The Parish Church of St. Paul, Shadwell: In the County of Middlesex
 The Parish Church of St. Peter upon Cornhill: In Cornhill Ward
Extracts from the Vestry Books of the Church of St. Peter upon Cornhill
 St. Saviour's Church
 St. Saviour's Church, Southwark
 Winchester Palace, Southwark
 Chapels at the Eastern End of the Church of St. Saviour, Southwark
 Hospital of St. John of Jerusalem
 An Account of Bermondsey, its Manor, Priory, and Abbey
 Priory of the Holy Trinity: In the Ward of Aldgate
 St. Martin-le-Grand College, and St. Vedast, Foster Lane
 Guildhall Chapel
 A short Account of Lazar Houses in and near London
 Knightsbridge Chapel
 Lambe's Chapel and Alms-Houses: Monkwell Street, Cripplegate
 The late Mr. Skelton's Meeting House, Erected Near the Site of the Globe Theatre, Maid Lane, Southwark
 Zoar Street, Gravel Lane, Meeting House and School
 Oratory, Under the Antient Mansion, or Inn, of the Priors of Lewes in Sussex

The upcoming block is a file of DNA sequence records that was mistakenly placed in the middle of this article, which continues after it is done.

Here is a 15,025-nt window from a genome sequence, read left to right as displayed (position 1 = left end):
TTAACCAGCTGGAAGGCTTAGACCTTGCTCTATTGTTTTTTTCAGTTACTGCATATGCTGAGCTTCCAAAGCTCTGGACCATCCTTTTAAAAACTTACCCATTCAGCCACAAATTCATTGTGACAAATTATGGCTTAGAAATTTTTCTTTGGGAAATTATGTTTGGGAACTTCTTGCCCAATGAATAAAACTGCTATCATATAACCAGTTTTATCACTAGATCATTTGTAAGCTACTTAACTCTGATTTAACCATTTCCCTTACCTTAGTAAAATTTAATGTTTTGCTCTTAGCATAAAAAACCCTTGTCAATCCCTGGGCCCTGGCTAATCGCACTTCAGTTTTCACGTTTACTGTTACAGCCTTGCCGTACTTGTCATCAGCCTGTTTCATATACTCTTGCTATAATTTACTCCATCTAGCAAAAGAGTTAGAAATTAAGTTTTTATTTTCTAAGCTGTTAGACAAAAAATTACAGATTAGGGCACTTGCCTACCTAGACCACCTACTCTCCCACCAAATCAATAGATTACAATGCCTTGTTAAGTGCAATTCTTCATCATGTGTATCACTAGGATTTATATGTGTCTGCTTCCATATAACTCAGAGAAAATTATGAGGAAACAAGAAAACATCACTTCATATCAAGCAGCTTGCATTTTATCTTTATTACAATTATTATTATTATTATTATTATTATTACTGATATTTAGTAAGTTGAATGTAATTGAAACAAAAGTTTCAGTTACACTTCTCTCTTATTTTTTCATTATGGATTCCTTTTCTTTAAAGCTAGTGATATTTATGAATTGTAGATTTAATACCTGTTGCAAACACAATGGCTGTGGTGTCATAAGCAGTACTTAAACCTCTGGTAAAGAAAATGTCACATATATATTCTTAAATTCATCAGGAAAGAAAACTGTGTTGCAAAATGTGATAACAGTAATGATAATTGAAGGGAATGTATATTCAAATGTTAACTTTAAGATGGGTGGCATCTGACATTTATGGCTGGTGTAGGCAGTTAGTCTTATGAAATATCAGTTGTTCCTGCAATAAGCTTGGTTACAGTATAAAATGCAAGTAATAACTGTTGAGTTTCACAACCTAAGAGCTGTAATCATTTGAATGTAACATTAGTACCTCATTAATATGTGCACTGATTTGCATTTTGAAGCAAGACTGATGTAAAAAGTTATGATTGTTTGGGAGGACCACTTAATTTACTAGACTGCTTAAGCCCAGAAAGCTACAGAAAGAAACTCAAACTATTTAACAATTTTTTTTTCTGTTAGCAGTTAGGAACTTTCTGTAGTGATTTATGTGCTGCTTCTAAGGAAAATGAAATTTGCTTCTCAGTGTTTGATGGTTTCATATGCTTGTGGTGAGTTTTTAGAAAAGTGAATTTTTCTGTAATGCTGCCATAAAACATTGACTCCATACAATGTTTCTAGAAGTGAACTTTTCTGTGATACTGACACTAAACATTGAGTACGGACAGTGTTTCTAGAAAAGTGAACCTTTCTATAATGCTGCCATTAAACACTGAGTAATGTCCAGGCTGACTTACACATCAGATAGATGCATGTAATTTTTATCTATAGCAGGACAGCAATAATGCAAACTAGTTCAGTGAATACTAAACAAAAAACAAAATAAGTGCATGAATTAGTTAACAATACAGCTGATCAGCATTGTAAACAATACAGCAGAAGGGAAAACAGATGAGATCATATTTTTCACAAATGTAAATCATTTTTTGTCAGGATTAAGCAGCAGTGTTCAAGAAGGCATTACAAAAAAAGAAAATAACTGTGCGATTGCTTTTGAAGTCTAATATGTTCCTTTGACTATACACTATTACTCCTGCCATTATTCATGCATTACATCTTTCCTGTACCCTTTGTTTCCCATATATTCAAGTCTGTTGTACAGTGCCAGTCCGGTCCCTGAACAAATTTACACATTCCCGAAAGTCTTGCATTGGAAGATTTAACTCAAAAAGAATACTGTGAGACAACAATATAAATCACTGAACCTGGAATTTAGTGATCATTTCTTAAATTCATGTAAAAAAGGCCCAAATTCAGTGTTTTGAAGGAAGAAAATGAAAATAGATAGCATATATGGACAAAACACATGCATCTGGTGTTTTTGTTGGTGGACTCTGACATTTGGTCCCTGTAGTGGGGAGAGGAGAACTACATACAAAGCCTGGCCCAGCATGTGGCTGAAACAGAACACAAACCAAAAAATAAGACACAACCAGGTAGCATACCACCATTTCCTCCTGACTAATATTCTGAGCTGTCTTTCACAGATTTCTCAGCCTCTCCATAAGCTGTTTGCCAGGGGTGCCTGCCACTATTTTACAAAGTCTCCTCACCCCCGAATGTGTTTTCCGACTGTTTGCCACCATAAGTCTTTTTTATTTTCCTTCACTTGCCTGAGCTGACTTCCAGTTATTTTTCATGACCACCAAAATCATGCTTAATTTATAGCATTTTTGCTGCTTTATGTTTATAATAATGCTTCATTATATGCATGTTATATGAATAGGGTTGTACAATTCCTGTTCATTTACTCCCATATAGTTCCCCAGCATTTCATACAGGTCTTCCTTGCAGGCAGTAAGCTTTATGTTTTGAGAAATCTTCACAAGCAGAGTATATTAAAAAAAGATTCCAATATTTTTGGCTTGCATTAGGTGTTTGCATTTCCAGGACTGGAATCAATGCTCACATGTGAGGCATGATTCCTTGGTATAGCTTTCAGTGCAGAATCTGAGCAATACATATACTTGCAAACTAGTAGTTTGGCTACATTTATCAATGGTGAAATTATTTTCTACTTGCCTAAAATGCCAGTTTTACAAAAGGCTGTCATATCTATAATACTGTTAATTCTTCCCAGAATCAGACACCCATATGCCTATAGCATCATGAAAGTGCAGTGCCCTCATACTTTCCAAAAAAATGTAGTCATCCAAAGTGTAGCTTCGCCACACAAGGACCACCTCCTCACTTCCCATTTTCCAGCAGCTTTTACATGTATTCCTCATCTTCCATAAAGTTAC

Whitehall: Plate I
 Whitehall: Plate II
 Whitehall: Plate III
 St. James's Palace
 Fawkeshall, or Copped Hall, Surrey
 Toten-Hall, Tottenham Court Road
 King John's Palace
 Clarendon House, called also Albemarle House
 Somerset House
 Suffolk House
 York House
 Durham, Salisbury, and Worcester Houses
 Sir Paul Pindar's House
 Montagu House: Great Russel Street, Bloomsbury
 The British Museum
 Bedford House, Bloomsbury Square
 Peterborough House, afterward Grosvenor House, Millbank, Westminster
 Craven House, Drury Lane
 Ancient Mansion called Monteagle House: Montague Close, Southwark
 Oldbourne Hall, Shoe Lane: In the Parish of St. Andrew, Holborn